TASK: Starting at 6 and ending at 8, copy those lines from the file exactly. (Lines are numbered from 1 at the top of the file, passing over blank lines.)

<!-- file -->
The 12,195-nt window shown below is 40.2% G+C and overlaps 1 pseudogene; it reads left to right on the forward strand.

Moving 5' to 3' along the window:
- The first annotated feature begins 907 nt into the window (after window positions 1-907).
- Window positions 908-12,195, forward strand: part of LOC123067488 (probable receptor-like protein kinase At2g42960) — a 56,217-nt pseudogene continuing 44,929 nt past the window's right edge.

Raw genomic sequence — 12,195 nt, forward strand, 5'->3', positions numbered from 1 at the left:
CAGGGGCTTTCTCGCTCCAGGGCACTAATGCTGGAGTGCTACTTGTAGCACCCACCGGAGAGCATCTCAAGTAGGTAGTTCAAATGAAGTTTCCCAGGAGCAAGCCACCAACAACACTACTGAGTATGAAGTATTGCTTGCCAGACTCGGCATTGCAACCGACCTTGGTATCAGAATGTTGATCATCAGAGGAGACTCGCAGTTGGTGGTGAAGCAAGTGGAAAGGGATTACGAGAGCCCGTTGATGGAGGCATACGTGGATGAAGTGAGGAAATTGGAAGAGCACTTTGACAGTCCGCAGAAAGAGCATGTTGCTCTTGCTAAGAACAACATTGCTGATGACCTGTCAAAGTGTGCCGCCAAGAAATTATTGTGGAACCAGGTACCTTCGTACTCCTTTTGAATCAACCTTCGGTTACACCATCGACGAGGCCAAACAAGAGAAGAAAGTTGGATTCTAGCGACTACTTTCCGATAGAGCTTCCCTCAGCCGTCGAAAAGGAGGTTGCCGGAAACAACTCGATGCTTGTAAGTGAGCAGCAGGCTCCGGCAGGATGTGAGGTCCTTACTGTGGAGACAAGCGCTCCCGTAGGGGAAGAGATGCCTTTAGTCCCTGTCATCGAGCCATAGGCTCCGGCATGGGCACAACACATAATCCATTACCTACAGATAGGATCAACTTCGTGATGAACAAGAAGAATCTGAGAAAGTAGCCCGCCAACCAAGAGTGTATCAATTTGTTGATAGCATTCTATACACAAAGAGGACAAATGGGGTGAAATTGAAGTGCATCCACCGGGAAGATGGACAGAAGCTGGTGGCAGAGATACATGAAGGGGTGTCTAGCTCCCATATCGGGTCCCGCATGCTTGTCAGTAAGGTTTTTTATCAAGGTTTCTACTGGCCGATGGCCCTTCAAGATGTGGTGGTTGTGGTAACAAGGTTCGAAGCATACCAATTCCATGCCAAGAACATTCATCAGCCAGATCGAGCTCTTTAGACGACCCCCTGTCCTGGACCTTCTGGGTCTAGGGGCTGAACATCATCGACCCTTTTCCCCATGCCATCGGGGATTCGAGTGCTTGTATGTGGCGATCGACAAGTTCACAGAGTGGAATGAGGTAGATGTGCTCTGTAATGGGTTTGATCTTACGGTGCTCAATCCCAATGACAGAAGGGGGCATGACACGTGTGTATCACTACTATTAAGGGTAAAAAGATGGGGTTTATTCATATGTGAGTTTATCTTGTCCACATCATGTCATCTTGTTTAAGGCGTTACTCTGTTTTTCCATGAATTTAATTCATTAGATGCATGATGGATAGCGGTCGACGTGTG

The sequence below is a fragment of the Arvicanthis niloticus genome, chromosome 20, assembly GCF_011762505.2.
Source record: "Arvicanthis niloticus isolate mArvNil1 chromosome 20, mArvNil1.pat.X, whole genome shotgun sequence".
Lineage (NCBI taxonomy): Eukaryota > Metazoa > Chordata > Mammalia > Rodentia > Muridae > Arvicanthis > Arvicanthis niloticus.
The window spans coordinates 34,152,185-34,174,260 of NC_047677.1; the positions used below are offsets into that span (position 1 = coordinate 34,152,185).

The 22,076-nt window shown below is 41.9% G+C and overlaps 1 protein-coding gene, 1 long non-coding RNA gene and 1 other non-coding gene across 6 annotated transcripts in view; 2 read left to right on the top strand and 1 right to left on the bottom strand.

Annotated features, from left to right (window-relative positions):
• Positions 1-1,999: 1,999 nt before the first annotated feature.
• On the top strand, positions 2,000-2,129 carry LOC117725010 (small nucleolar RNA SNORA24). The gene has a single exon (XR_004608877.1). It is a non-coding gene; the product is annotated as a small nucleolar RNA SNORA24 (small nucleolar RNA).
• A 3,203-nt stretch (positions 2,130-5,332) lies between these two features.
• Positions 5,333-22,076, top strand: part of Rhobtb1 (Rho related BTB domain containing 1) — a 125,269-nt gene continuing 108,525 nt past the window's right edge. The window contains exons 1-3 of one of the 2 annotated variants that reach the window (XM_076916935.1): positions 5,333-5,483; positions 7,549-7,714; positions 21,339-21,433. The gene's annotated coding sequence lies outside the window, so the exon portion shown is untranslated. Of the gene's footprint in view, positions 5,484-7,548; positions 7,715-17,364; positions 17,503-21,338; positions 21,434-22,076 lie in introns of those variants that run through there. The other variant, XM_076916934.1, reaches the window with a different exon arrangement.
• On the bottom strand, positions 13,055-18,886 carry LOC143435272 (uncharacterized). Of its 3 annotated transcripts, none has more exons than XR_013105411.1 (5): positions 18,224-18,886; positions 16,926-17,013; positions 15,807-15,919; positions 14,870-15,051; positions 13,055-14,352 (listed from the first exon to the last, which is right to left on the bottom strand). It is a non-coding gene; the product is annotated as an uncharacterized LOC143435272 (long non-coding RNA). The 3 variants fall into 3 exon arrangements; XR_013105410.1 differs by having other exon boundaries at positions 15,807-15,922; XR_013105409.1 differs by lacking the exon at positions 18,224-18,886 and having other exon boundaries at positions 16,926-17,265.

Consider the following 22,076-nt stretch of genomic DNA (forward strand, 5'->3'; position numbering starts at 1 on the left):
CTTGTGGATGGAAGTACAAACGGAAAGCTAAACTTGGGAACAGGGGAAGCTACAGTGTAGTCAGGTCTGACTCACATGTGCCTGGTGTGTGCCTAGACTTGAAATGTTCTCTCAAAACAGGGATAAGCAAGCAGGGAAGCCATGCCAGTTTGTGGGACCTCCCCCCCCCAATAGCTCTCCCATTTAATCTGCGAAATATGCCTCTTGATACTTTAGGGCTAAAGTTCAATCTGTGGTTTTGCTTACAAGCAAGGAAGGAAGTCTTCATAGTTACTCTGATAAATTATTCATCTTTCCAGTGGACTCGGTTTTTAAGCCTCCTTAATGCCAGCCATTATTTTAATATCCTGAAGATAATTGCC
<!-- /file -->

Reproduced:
CAGGGGCTTTCTCGCTCCAGGGCACTAATGCTGGAGTGCTACTTGTAGCACCCACCGGAGAGCATCTCAAGTAGGTAGTTCAAATGAAGTTTCCCAGGAGCAAGCCACCAACAACACTACTGAGTATGAAGTATTGCTTGCCAGACTCGGCATTGCAACCGACCTTGGTATCAGAATGTTGATCATCAGAGGAGACTCGCAGTTGGTGGTGAAGCAAGTGGAAAGGGATTACGAGAGCCCGTTGATGGAGGCATACGTGGATGAAGTGAGGAAATTGGAAGAGCACTTTGACAGTCCGCAGAAAGAGCATGTTGCTCTTGCTAAGAACAACATTGCTGATGACCTGTCAAAGTGTGCCGCCAAGAAATTATTGTGGAACCAGGTACCTTCGTACTCCTTTTGAATCAACCTTCGGTTACACCATCGACGAGGCCAAACAAGAGAAGAAAGTTGGATTCTAGCGACTACTTTCCGATAGAGCTTCCCTCAGCCGTCGAAAAGGAGGTTGCCGGAAACAACTCGATGCTTGTAAGTGAGCAGCAGGCTCCGGCAGGATGTGAGGTCCTTACTGTGGAGACAAGCGCTCCCGTAGGGGAAGAGATGCCTTTAGTCCCTGTCATCGAGCCATAGGCTCCGGCATGGGCACAACACATAATCCATTACCTACAGATAGGATCAACTTCGTGATGAACAAGAAGAATCTGAGAAAGTAGCCCGCCAACCAAGAGTGTATCAATTTGTTGATAGCATTCTATACACAAAGAGGACAAATGGGGTGAAATTGAAGTGCATCCACCGGGAAGATGGACAGAAGCTGGTGGCAGAGATACATGAAGGGGTGTCTAGCTCCCATATCGGGTCCCGCATGCTTGTCAGTAAGGTTTTTTATCAAGGTTTCTACTGGCCGATGGCCCTTCAAGATGTGGTGGTTGTGGTAACAAGGTTCGAAGCATACCAATTCCATGCCAAGAACATTCATCAGCCAGATCGAGCTCTTTAGACGACCCCCTGTCCTGGACCTTCTGGGTCTAGGGGCTGAACATCATCGACCCTTTTCCCCATGCCATCGGGGATTCGAGTGCTTGTATGTGGCGATCGACAAGTTCACAGAGTGGAATGAGGTAGATGTGCTCTGTAATGGGTTTGATCTTACGGTGCTCAATCCCAATGACAGAAGGGGGCATGACACGTGTGTATCACTACTATTAAGGGTAAAAAGATGGGGTTTATTCATATGTGAGTTTATCTTGTCCACATCATGTCATCTTGTTTAAGGCGTTACTCTGTTTTTCCATGAATTTAATTCATTAGATGCATGATGGATAGCGGTCGACGTGTG

The sequence below is a fragment of the Arvicanthis niloticus genome, chromosome 20, assembly GCF_011762505.2.
Source record: "Arvicanthis niloticus isolate mArvNil1 chromosome 20, mArvNil1.pat.X, whole genome shotgun sequence".